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From Barnes & NobleBarnes & Noble Discover Great New Writers
For readers who found Shackleton's tale Endurance the least bit interesting, have we got a book for you! Jennifer Niven's masterful debut is the harrowing true story of yet another doomed expedition of yesteryear -- but the locale is the Arctic, and the history more tragic. Anxious to reach the polar ice cap first, noted explorer Vilhjalmur Stefansson launched "the grandest and most elaborate Arctic expedition in history, the most comprehensive scientific attack on the Arctic of all time." But the scientists and crew of his ill-fated ship were not provided with training in Arctic survival nor with any of the polar clothing earlier promised.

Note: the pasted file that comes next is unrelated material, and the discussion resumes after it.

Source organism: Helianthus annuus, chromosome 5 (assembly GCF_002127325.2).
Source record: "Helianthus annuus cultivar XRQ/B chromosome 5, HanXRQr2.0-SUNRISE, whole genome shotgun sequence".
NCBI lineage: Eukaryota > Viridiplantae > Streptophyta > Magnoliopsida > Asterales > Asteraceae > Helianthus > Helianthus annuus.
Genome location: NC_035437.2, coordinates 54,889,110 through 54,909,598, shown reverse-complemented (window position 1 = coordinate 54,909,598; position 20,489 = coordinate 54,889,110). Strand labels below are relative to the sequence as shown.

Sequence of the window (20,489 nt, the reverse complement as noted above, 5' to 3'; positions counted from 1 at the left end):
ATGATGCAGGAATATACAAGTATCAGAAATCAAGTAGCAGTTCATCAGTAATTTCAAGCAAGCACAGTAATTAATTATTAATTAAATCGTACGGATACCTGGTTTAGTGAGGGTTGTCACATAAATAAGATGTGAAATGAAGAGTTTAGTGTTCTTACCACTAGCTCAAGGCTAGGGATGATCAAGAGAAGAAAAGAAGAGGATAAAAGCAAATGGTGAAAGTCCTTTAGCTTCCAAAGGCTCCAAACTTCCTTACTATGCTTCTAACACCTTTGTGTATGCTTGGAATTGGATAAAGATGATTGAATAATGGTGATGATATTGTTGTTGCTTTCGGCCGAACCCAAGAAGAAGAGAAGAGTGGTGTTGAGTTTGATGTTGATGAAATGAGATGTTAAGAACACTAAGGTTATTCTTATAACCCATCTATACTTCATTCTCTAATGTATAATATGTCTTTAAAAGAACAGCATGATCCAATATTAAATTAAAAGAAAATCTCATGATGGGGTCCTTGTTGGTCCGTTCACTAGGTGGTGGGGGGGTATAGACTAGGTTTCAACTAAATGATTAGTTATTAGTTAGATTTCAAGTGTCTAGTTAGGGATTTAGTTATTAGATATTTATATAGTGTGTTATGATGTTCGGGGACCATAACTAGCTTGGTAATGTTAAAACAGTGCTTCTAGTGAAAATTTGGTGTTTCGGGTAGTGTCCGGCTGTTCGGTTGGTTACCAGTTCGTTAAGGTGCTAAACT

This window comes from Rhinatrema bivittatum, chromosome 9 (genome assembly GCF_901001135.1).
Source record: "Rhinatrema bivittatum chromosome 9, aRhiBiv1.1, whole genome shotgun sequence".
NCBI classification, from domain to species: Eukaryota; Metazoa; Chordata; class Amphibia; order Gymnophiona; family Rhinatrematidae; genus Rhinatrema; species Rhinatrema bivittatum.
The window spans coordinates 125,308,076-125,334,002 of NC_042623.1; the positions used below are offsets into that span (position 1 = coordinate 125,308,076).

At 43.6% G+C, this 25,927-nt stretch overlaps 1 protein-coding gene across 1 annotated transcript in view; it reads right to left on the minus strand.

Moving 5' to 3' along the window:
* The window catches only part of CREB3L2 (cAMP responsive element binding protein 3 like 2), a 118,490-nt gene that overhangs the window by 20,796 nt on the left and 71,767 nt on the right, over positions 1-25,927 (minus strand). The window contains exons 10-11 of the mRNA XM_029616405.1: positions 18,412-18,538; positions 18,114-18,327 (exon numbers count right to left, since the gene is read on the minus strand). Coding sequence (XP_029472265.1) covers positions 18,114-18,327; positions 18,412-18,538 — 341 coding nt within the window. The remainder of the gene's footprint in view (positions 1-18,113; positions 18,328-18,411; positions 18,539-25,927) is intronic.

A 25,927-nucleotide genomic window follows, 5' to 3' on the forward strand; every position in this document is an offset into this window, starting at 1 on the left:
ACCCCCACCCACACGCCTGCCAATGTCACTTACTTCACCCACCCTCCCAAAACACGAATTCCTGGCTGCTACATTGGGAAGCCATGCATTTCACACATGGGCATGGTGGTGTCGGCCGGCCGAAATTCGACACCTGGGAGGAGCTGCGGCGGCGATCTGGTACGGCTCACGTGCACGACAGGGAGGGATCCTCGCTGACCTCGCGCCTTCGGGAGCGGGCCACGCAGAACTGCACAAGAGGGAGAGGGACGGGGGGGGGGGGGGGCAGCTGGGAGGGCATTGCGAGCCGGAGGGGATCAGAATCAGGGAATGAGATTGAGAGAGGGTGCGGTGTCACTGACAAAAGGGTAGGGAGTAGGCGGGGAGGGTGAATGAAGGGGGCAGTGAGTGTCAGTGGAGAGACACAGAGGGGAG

In June 1913, HMCS Karluk set sail from Victoria, British Columbia; less than six weeks later, the boat was trapped by ice and clearly would not move again until the spring thaw. Stefansson (no hero he) chose a dozen of the best sled dogs and set off "to go hunting," accompanied by his personal secretary, the expedition photographer, and an anthropologist. The ship's captain understood at once that "they had been abandoned." And only days after Stefansson's departure, "a fierce gale carried the ship deep into the heart of the Arctic Ocean." Niven's riveting, hair-raising account is all the more real because she has assembled this astonishing work from the journals kept by the abandoned scientists and crew. Niven's assiduous research and her unprecedented access to the last living survivor as well as to the descendants of other survivors, lend an immediacy and credibility to The Ice Master that are, in a word, extraordinary. (Winter 2001 Selection)